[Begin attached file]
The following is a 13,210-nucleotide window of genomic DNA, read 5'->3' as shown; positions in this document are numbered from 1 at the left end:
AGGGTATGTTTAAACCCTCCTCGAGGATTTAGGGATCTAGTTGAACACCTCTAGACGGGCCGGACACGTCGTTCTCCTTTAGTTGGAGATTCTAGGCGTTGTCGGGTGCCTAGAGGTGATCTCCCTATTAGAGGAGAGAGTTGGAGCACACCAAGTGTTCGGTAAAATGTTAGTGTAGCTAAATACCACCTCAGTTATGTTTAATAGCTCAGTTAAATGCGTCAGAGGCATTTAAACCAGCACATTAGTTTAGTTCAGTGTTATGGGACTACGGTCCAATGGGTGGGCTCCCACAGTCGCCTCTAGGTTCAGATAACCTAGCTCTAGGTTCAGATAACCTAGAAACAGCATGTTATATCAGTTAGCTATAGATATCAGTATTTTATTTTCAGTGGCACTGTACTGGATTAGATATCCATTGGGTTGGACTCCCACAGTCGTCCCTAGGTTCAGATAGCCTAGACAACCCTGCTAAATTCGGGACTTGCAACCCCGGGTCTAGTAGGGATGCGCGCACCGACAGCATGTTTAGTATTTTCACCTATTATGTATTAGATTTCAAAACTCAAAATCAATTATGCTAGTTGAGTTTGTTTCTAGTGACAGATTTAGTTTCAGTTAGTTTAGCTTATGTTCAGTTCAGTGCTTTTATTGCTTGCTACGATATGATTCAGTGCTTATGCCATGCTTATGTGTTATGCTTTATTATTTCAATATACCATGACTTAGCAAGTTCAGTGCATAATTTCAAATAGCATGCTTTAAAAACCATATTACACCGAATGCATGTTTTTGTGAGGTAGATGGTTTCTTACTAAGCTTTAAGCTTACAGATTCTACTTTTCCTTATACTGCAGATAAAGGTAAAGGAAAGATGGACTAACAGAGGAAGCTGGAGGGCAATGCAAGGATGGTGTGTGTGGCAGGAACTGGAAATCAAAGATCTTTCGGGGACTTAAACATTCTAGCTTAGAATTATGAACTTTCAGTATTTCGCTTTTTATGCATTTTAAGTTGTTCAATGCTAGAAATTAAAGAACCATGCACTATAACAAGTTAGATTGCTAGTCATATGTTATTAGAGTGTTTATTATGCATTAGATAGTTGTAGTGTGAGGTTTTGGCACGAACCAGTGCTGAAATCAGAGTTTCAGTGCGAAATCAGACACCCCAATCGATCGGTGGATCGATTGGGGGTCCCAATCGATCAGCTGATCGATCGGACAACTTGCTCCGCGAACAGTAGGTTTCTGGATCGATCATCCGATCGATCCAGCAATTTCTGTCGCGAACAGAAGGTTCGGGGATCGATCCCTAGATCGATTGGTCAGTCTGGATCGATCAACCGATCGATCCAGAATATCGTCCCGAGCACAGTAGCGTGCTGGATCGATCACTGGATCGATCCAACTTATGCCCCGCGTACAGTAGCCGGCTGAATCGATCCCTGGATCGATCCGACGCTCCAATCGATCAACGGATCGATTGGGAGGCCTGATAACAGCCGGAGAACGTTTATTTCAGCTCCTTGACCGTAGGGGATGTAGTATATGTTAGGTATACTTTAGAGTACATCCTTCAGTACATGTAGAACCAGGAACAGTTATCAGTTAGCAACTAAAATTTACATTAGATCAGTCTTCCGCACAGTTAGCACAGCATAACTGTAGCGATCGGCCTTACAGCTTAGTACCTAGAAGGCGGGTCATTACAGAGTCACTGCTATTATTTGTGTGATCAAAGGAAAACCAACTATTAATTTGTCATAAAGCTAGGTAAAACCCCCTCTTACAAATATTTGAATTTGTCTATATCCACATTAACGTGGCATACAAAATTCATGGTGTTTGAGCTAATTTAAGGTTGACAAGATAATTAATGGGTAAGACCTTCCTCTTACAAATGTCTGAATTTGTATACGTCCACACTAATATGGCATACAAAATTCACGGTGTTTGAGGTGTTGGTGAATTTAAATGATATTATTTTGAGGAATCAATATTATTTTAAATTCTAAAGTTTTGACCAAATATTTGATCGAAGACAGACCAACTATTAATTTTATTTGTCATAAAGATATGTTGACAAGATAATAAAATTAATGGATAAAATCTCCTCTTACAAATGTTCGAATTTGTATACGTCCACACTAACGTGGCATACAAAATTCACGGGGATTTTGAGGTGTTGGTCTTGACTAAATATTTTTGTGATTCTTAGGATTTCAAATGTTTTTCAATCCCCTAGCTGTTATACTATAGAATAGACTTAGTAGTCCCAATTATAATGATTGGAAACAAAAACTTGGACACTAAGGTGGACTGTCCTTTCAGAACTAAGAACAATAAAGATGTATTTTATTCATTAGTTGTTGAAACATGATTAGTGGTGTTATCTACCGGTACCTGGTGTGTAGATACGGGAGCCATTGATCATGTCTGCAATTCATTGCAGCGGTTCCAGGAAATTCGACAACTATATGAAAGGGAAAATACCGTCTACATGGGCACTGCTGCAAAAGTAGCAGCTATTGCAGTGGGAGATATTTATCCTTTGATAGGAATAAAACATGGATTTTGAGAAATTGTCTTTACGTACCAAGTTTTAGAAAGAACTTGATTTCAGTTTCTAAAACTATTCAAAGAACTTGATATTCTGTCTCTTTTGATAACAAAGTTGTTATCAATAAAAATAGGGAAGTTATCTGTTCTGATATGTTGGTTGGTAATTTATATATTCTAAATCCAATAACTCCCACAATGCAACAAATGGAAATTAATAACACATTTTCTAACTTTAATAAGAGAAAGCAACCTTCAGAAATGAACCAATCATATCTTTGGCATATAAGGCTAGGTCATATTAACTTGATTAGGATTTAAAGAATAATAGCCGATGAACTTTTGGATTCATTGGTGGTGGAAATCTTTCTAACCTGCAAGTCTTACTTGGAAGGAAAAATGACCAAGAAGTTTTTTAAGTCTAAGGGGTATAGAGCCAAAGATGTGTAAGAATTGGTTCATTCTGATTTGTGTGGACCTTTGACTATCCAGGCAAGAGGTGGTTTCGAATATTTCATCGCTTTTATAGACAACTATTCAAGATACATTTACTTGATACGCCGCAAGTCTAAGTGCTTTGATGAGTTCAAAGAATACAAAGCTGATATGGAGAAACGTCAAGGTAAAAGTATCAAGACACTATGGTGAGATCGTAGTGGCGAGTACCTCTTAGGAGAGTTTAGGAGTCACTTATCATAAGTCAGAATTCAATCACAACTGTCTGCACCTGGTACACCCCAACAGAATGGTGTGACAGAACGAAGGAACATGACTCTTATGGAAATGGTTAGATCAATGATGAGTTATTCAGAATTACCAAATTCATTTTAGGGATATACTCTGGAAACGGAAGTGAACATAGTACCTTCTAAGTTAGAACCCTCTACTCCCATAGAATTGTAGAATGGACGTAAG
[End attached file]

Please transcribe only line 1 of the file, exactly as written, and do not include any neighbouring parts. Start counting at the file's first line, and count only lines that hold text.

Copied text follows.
The following is a 13,210-nucleotide window of genomic DNA, read 5'->3' as shown; positions in this document are numbered from 1 at the left end: